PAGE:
Wiley But Not Wise
Through fortitude and luck, Mehrunnisa, a Persian refuge from Afghanistan, became the 20th wife of Jahangir, emperor of the Mughal Empire from 1605 to 1627. This union of love made Mehrunnisa into Empress Nur Jahan. The Feast of Roses is the story of her reign. This is Sundaresan’s second novel about Mehrunnisa. The first, The Twentieth Wife , tells Mehrunnisa’s story up to her marriage to Jahangir.
My outline of world history says only that Jahangir was given to drink, and that, as Empress, Mehrunnisa ran the show. It wasn’t that easy, of course. Mehrunnisa, who repeatedly reflects that she wishes she were a man, forms a junta with her father, brother and the heir-apparent to the throne, Shah Jahan, and ruthlessly exploits Jahangir’s love to seize ever increasing authority and power. In the process she violates most conventions of Mughal society. For starters, she leaves the zenana, the harem, to stand beside her husband at public audiences where she begins making official pronouncements. This offends Jahangir’s advisors who are also his lifelong friends, male chauvinist pigs that they are.
Well, possibly they are, but as the story progresses, it becomes ever more difficult to sympathize with Mehrunnisa. She is the most powerful person in the world’s most advanced civilization, but while she is wily as a fox, she isn’t necessarily wise as an owl. She crushes opposition in the zenana where she ruins lives and alienates her few supporters. They get their revenge. A well-contrived accident terminates Mehrunnisa’s pregnancy and her potential for mothering a dynasty. She exiles Jahangir’s chief advisor to Kabul where he swears vengeance. She has to arrange a less than desirable marriage for her daughter who is unenthusiastic about producing males who will have to fight for the throne. Even her co-conspirators in the junta come to despise her.
Overall, she proves to be petty, deceptive, domineering, manipulative, vengeful, arrogant, ruthless and a whole string of other bad things. By two-thirds of the way through the book, when the reader is about fed-up with her, Mehrunnisa comes to the stunning realization that nobody likes her. Of course, pride comes before a fall, and when the fall comes it is at once spectacular and a pathetic unraveling of her best-laid plans.
The publisher styles this as a ‘historical romance’. Could be, since there is plenty of romance. There is Jahangir’s love for Mehrunnisa, but as power corrupts her, that love, really an increasingly twisted obsession, becomes absolutely irritating. Jahangir is simply not doing his job and the reader wants to shout, ‘Fool, slap her up-side the head and get back to work’. In fact, he does exactly that, but in the standoff that follows, he proves the weaker of the two.
Then there is Shah Jahan’s love for his first wife, Mumtaz Mahal. That love, which goes a long way toward destroying the junta, gives us the Taj Mahal, her tomb. But even as Shah Jahan shifts his allegiance from his empress to his wife, Sundaresen reflects that he is just substituting one woman’s domination for yet another’s. And he isn’t even bright enough to realize it.
In The Twentieth Wife one gets a glimpse of what the Mughal Empire must have meant to its average citizen and the impression isn’t bad. This horde of desert nomads seemed intent on governing well. In The Feast of Roses, this impression evaporates. We see little of the average citizen, but the court life is portrayed as opulent, splendorous, magnificent and finally, decadent and disgusting. In a courtly hunt, a lion is fattened on donkey, and just before the hunt, spoon-fed opium so that two empresses can compete for the kill while guarded by 500 retainers and assisted by 5,000 drivers. A chess game is played on an indoor board large enough to accommodate living characters, including elephants playing the rooks. In the ‘feast of roses’, Mehrunnisa walks on a pathway of rose pedals a half-inch apart, each perfect and turned right side up. That’s enough to bring out the latent Marxist in any reader.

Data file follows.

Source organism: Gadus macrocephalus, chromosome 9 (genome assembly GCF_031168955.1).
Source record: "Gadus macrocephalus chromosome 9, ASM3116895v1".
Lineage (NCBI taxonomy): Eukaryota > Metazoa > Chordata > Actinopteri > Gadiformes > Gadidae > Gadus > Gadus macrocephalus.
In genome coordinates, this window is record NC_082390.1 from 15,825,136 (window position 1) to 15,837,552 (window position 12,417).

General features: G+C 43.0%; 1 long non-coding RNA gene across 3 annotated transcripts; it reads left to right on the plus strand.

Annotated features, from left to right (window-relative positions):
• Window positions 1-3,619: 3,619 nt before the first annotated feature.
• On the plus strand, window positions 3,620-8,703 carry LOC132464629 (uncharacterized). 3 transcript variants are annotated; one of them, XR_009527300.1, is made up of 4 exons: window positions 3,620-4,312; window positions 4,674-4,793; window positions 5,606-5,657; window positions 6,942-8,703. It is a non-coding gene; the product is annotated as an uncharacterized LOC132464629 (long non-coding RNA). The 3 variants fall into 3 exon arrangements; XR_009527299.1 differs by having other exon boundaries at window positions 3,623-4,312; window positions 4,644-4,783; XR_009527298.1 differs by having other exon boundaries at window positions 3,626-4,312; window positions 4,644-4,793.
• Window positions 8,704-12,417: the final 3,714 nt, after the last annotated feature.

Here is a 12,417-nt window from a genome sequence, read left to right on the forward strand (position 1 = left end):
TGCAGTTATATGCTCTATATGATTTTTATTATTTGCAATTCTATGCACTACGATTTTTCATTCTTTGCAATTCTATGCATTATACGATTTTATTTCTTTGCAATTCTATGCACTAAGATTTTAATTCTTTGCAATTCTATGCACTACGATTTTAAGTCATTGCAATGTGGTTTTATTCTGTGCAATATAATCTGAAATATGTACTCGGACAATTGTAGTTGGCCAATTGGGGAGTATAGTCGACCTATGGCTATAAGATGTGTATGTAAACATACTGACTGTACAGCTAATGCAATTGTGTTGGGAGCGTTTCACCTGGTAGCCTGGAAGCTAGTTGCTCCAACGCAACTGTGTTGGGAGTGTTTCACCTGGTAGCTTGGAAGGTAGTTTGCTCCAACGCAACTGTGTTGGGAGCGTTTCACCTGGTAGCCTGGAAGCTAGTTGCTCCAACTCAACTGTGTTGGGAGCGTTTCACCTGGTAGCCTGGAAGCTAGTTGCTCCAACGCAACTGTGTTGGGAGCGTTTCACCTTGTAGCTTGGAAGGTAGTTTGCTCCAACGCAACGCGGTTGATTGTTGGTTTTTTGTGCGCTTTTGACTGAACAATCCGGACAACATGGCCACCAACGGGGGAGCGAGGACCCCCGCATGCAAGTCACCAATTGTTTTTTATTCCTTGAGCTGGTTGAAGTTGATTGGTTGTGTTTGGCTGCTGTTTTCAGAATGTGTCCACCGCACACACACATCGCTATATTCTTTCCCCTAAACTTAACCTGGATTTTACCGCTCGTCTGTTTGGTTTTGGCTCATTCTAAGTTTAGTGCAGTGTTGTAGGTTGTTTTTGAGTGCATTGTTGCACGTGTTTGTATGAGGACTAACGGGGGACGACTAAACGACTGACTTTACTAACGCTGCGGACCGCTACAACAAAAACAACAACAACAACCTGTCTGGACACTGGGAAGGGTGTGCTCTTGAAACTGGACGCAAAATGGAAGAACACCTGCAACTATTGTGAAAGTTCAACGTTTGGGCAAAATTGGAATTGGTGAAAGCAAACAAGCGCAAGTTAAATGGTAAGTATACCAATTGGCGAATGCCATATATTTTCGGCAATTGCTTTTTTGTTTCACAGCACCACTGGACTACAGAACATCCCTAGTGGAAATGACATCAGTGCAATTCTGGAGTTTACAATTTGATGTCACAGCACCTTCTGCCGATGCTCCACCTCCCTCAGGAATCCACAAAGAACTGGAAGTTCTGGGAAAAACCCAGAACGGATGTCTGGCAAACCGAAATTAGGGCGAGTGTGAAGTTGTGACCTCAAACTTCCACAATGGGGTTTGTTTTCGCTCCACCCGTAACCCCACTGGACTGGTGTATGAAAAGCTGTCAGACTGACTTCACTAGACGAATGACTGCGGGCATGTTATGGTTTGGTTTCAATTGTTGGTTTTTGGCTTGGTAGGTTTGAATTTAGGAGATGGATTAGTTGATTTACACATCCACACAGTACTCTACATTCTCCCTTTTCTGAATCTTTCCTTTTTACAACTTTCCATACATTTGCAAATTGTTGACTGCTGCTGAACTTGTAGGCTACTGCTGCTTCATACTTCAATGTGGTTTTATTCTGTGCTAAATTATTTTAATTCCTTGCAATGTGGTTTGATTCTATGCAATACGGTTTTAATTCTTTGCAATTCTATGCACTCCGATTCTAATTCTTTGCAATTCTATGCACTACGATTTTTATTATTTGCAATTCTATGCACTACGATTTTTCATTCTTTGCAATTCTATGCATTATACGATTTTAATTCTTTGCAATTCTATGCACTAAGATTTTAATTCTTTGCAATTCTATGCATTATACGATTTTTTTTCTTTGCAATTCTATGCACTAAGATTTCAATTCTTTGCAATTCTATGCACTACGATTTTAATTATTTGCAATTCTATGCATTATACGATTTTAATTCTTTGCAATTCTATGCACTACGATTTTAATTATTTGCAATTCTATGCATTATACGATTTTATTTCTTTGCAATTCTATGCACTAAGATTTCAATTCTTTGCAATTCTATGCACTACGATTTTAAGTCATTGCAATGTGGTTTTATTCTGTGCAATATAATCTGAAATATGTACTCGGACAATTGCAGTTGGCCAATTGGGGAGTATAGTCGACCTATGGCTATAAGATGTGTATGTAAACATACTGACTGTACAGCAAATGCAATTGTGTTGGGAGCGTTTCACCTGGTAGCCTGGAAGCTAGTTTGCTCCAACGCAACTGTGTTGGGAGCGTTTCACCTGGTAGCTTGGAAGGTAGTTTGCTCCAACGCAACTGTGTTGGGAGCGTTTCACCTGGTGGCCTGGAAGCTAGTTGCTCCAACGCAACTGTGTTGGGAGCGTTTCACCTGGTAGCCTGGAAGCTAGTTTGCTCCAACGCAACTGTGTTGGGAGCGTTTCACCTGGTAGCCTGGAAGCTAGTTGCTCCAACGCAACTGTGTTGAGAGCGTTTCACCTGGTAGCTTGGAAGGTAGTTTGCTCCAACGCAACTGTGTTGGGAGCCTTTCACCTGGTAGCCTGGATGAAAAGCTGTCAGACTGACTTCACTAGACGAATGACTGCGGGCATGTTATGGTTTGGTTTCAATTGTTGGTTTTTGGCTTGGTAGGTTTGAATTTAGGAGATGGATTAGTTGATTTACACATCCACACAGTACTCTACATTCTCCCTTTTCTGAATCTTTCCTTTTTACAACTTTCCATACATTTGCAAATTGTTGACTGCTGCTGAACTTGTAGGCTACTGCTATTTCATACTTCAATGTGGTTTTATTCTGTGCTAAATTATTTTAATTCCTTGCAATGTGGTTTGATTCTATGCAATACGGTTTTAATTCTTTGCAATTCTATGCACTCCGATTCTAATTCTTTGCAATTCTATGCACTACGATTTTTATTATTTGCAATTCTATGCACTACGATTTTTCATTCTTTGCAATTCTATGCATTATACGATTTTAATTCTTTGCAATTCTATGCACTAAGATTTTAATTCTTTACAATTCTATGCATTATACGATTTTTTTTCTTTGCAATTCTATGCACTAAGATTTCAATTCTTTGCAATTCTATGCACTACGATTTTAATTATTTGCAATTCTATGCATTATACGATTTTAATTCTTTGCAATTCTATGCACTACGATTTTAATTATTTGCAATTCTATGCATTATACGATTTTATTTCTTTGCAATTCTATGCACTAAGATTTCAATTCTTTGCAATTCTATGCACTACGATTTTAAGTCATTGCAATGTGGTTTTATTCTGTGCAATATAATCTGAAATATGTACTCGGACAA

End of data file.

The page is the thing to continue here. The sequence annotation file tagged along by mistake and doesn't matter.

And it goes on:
Then there are the foreigners whom the Mughals rely on increasingly even while they despise them. The Portuguese issue sailing permits for Mughal ships. The covers of these permits portray the Virgin Mary, a stupendous insult to the Mughals. And the Portuguese aren’t above high jacking ships and passengers when they don’t get their way. As for the British, they act pretty much like they are going to act throughout their colonial history.
Sundaresan does what she can to help us through some pretty dense history. There is a good list of major characters and a partial genealogy. Use it because the characters, some with more than one name, come fast and furious. There is also a useful vocabulary of foreign terms as well as a good map that is worth consulting if you aren’t sure where places like Agra, Surat and Goa are. Sundaresan is also scrupulously honest with us. In the closing essay, she identifies her major sources and confesses where she has played fast and loose with history and where she turns to blatant fiction.
My major criticism of The Twentieth Wife was stylistic. Sundaresan was guilty of indelicacy in her use of adjectives and some pretty choppy descriptions. This wasn’t entirely bad. It gave the novel a primitive feel that seemed to accord well with the story. These tendencies haven’t entirely disappeared in The Feast of Roses and that is just as well. Descriptions, however, flow much better and her use of adjectives is much more mature. Several passages are nearly sublime.
Whether one wants to see this as an historical romance or a political and feminist statement is up to the reader. What Sundaresan gives us in these two novels, however, is a fascinating story and a worthwhile examination of this very strange empire that is practically unknown to most Americans. I, for one, hope Sundaresan has much more to tell us about India.